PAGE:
The 14 people who were caught in a flash flood at a popular swimming hole in Arizona Saturday were identified by police on Monday and some were members of an extended family, authorities said.
One man remains missing.
Officials had previously said the last missing person was a 13-year-old boy, but have since realized that his body was recovered Sunday. Authorities now say the person missing is a 27-year-old man who has not been identified.
About 40 volunteer search-and-rescue workers and four search dogs resumed the search early Monday.
Gila County Sheriff's Office identified the others who were rescued from the flood as Julio Garcia, 29, Esthela Atondo, 28 and Marina Garcia, 1. The people who were killed are Jonathan Leon, 13, Mia Garnica, 5, Emily Garnica, 3, Danial Garnica, 7, Javier Raya-Garcia, 19, Selia Garcia Castaneda, 57, Erica Raya-Garcia, 2, Maribel Raya-Garcia, 24, and Maria Raya-Garcia, 27.
The group from the Phoenix and Flagstaff areas had met Saturday for a day trip at a swimming hole near Payson, about 100 miles northeast of the capital. The intense thunderstorm caught everyone by surprise, unleashing 6-foot-high floodwaters mixed with trees and other debris onto the group.
The National Weather Service estimated up to 1.5 inches of rain fell over the area in an hour. The thunderstorm hit about 8 miles upstream along Ellison Creek, which quickly flooded the narrow canyon where the swimmers were.
Gila County Sheriff’s Detective Sgt. David Hornung said the National Weather Service had issued a flash flood warning about 1 1/2 hours before, "but unless they had a weather radio out there, they wouldn't have known about it. There is no cell phone service out here."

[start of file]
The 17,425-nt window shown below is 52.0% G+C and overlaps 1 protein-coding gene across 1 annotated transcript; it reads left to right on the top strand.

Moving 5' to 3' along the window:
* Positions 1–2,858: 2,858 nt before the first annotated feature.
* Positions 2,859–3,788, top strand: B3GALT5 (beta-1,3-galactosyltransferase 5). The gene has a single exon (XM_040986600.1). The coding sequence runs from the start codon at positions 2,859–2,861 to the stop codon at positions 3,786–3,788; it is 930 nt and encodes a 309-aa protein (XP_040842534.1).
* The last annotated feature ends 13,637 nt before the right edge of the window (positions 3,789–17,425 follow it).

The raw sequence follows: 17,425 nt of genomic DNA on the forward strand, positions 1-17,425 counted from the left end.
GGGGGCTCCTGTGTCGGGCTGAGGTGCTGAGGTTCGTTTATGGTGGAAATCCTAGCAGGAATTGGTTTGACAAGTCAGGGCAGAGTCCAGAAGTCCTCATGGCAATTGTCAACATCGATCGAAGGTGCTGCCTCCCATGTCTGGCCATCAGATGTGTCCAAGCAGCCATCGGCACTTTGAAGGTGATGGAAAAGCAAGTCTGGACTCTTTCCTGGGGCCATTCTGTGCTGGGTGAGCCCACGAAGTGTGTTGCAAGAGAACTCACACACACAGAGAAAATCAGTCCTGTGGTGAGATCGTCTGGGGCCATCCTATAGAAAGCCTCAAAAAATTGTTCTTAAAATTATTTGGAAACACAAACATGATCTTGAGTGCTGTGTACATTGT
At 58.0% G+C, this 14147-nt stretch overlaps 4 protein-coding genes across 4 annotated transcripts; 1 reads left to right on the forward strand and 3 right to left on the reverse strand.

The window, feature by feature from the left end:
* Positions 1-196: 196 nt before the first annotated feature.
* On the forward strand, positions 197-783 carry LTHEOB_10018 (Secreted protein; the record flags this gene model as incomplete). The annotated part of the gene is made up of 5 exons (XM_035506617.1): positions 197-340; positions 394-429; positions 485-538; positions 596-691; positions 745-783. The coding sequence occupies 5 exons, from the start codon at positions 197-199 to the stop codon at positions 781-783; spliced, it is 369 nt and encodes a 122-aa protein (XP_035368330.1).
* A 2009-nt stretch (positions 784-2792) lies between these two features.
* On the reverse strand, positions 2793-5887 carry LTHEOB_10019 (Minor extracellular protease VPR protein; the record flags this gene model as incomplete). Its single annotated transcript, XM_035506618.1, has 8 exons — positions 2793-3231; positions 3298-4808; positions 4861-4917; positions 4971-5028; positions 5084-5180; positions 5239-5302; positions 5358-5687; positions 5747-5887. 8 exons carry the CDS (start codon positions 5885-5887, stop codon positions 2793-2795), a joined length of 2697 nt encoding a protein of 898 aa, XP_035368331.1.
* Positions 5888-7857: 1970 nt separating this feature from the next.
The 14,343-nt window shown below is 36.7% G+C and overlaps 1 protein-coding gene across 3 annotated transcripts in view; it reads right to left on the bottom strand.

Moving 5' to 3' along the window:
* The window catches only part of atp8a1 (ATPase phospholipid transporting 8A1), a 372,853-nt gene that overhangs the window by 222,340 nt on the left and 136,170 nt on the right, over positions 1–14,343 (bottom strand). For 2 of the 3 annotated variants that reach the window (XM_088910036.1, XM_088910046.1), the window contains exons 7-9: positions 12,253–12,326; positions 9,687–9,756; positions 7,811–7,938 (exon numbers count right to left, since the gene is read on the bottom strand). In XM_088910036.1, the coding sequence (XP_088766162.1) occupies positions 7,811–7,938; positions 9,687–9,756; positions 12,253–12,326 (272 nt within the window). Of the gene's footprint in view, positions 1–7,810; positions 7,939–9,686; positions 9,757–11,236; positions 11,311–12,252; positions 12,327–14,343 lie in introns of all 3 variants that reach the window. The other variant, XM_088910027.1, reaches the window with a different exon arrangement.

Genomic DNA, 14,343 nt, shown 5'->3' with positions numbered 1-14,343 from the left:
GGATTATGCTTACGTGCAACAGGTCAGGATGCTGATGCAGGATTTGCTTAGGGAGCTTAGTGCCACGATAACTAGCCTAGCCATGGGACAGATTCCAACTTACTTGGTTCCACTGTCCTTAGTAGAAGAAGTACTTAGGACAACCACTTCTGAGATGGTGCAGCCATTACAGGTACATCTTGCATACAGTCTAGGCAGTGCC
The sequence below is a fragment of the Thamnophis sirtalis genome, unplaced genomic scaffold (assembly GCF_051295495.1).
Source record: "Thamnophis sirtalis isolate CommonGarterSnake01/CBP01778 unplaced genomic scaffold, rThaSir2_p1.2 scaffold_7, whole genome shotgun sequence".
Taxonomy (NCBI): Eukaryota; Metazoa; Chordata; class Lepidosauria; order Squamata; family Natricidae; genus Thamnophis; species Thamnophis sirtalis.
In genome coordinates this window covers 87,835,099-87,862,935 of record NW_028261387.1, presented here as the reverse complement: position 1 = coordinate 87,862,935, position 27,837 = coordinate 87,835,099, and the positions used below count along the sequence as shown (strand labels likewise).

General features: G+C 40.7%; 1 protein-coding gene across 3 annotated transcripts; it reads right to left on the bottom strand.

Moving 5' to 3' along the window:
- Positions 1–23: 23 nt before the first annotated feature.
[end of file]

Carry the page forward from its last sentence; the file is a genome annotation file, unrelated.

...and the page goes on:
"They had no warning. They heard a roar, and it was on top of them," Water Wheel Fire and Medical District Fire Chief Ron Sattelmaier said.
While Arizona is known for its dryness, it gets bursts of heavy rains during the summer monsoon season. The severe thunderstorm was located in a remote area that had been burned by a recent wildfire, Sattelmaier said.
Sudden flooding in canyons has been deadly before. In 2015, seven people were killed in Utah's Zion National Park when they were trapped during a flash flood while hiking in a popular canyon that was as narrow as a window in some spots and several hundred feet deep.
In 1997, 11 hikers were killed near Page, Arizona, after a wall of water from a rainstorm miles upstream tore through a narrow, twisting series of corkscrew-curved walls on Navajo land known as Lower Antelope Canyon.
The Associated Press contributed to this report.